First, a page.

The share of people with health insurance fell last year for the first time since the Great Recession, according to data released by the U.S. Census Bureau.  Approximately 27.5 million Americans, or 8.5% of the population, were without health coverage at some time last year. That’s up from the 25.6 million Americans in 2017. It’s the first annual increase since 2009.


Ford Motor fell 1.4% after Moody’s downgraded the auto maker’s credit rating to junk status, citing below-expectations profit margins and cash flow.
 
With Northwest Quadrant Wealth Management, I'm Tyler Simones.



Stocks traded near the flat line yesterday breaking a 3 day winning streak after a slew of analysts downgrades offset optimism over the US-China trade war news.
 
Fifty attorneys general are joining an investigation into Google over possible antitrust violations, Texas Attorney General Ken Paxton, the initiative’s leader, said in a news conference the bipartisan probe includes attorneys general from 48 states, the District of Columbia and Puerto Rico. California and Alabama are not involved in the probe.  At the press conference announcing the probe, attorneys general emphasized Google’s dominance in the ad market and use of consumer data.
 
Mortgage rates are around the lowest in three years, but buyers are suddenly much more cautious about purchasing a home. Competition is cooling, and consequently sellers can no longer command any price.  Consumer sentiment in housing did improve in August, according to a monthly survey from Fannie Mae, but only because of a big jump in the share of those who think mortgage rates will keep falling. Other components of the survey were not so rosy. Fewer people think now is a good time to buy or sell a home, and fewer said they are not concerned about losing their job in the next year.

 

With Northwest Quadrant Wealth Management, I'm Tyler Simones.



US Stocks have notched back to back weekly gains and are only 2% below their all-time-highs as easing fears around the US-China trade war is lifting investor sentiment.
 
Job growth continued at a tepid pace in August, with nonfarm payrolls increasing by just 130,000 thanks in large part to the temporary hiring of Census workers, the Labor Department reported Friday.  The increase fell short of Wall Street estimates for 150,000, while the unemployment rate stayed at 3.7%, as expected.
 
J.P. Morgan Chase is close to winning the lead advisory role for the initial public offering of Saudi Aramco, the world’s most profitable corporation, edging out rivals for the plum assignment, according to people with knowledge of the situation. A final decision is expected next week.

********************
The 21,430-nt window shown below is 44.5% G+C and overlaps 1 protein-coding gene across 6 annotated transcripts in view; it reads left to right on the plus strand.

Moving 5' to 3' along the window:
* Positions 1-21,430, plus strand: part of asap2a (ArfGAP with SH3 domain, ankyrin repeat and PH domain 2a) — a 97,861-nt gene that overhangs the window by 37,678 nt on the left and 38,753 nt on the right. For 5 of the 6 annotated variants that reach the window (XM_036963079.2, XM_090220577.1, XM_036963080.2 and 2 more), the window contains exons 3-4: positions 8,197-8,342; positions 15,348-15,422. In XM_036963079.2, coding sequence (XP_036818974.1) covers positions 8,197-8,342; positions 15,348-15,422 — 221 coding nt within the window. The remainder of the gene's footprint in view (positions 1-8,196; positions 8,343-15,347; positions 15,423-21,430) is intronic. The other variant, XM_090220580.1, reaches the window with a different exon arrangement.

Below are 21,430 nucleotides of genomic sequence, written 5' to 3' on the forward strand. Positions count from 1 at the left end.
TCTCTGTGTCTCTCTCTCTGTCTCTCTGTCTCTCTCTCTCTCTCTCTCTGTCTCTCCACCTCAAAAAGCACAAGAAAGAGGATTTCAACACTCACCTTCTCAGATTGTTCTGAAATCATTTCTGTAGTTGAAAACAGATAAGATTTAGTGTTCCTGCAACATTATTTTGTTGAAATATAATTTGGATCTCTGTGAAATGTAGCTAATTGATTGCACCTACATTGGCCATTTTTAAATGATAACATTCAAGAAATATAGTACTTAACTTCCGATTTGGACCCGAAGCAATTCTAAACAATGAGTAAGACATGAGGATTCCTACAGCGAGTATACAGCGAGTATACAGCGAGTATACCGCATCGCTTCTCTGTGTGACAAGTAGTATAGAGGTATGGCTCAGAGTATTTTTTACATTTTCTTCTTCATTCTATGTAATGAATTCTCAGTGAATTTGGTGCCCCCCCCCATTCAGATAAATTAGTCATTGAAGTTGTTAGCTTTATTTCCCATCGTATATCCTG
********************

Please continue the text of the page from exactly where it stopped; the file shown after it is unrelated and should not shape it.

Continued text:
On Sunday, a new report showed China’s trade with the U.S dropped sharply in August, as new tariffs by both sides were announced. Imports of American goods tumbled 22% in August from a year earlier to $10.3 billion, customs data showed Sunday. Exports to the United States, China’s biggest market, sank 16% to $44.4 billion.
 
With Northwest Quadrant Wealth Management, I'm Tyler Simones.
 



Global stocks are advancing this morning amid optimism of thawing geopolitical tensions, after the US and China announced that they would resume trade negotiations next month.  The risk-on mood among investors was prompted by the announcement that Chinese officials would hold high-level talks with US trade negotiators in Washington in early October, in the latest effort at seeking a resolution to the trade war between the world’s top two economies. The US later confirmed the talks. (FT)

 

Company payrolls surged by 195,000 in August, well above Wall Street estimates and at a time when recession fears have been growing.  Economists surveyed by Dow Jones had been looking for a gain of just 140,000.  August’s payroll growth was the best showing since the 255,000 jobs added in April. (CNBC)

 

Taking advantage of the steep decline in benchmark interest rates, Apple is joining U.S. companies including Deere and Disneyby launching its first bond deal since 2017 and selling $7B of debt. All three companies issued 30-year bonds with yields below 3%, a first for the corporate debt market. High-grade corporate bonds give investors a relatively safe alternative that still pays more than government bonds. (SA)

 

With Northwest Quadrant Wealth Management, a Registered Investment Advisor I am Josh Fenili.



Activity in the US manufacturing sector has shrunk for the first time in three years, according to data released on Tuesday, as the US-China trade war weighed on the industrial economy and added to fears about slowing domestic growth. An index released by the Institute for Supply Management fell below 50, the level that marks contraction in the sector.  Although manufacturing only accounts for 11 per cent of the US economy and 8 per cent of its workforce, there are concerns among economists and policymakers that weakness in the sector will spread to other areas of output, like the much larger service sector.  One particular part of the report was especially ugly: new export orders fell to their lowest since April 2009, when global trade was hit following the financial crisis. (First FT)